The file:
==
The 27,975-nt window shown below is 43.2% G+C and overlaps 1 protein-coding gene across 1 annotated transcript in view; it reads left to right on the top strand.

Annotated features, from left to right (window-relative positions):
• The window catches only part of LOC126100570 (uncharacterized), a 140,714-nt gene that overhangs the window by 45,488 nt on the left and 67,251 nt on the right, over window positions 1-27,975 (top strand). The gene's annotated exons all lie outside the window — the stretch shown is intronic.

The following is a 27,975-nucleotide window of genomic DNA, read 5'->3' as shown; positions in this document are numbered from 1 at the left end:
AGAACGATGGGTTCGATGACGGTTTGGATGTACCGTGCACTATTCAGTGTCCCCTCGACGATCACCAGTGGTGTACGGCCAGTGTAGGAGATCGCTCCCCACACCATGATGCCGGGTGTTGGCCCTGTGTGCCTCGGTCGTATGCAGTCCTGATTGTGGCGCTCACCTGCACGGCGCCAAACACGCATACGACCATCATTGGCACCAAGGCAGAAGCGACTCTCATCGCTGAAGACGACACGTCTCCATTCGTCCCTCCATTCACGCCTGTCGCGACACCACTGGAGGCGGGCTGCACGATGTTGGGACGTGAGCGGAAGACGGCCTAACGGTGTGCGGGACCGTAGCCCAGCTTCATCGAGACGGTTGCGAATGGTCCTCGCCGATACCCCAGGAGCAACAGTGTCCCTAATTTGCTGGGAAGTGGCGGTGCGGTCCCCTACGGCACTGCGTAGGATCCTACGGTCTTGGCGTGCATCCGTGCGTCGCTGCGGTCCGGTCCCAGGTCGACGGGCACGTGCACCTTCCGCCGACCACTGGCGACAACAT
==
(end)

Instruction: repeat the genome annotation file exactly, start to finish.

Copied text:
The 27,975-nt window shown below is 43.2% G+C and overlaps 1 protein-coding gene across 1 annotated transcript in view; it reads left to right on the top strand.

Annotated features, from left to right (window-relative positions):
• The window catches only part of LOC126100570 (uncharacterized), a 140,714-nt gene that overhangs the window by 45,488 nt on the left and 67,251 nt on the right, over window positions 1-27,975 (top strand). The gene's annotated exons all lie outside the window — the stretch shown is intronic.

The following is a 27,975-nucleotide window of genomic DNA, read 5'->3' as shown; positions in this document are numbered from 1 at the left end:
AGAACGATGGGTTCGATGACGGTTTGGATGTACCGTGCACTATTCAGTGTCCCCTCGACGATCACCAGTGGTGTACGGCCAGTGTAGGAGATCGCTCCCCACACCATGATGCCGGGTGTTGGCCCTGTGTGCCTCGGTCGTATGCAGTCCTGATTGTGGCGCTCACCTGCACGGCGCCAAACACGCATACGACCATCATTGGCACCAAGGCAGAAGCGACTCTCATCGCTGAAGACGACACGTCTCCATTCGTCCCTCCATTCACGCCTGTCGCGACACCACTGGAGGCGGGCTGCACGATGTTGGGACGTGAGCGGAAGACGGCCTAACGGTGTGCGGGACCGTAGCCCAGCTTCATCGAGACGGTTGCGAATGGTCCTCGCCGATACCCCAGGAGCAACAGTGTCCCTAATTTGCTGGGAAGTGGCGGTGCGGTCCCCTACGGCACTGCGTAGGATCCTACGGTCTTGGCGTGCATCCGTGCGTCGCTGCGGTCCGGTCCCAGGTCGACGGGCACGTGCACCTTCCGCCGACCACTGGCGACAACAT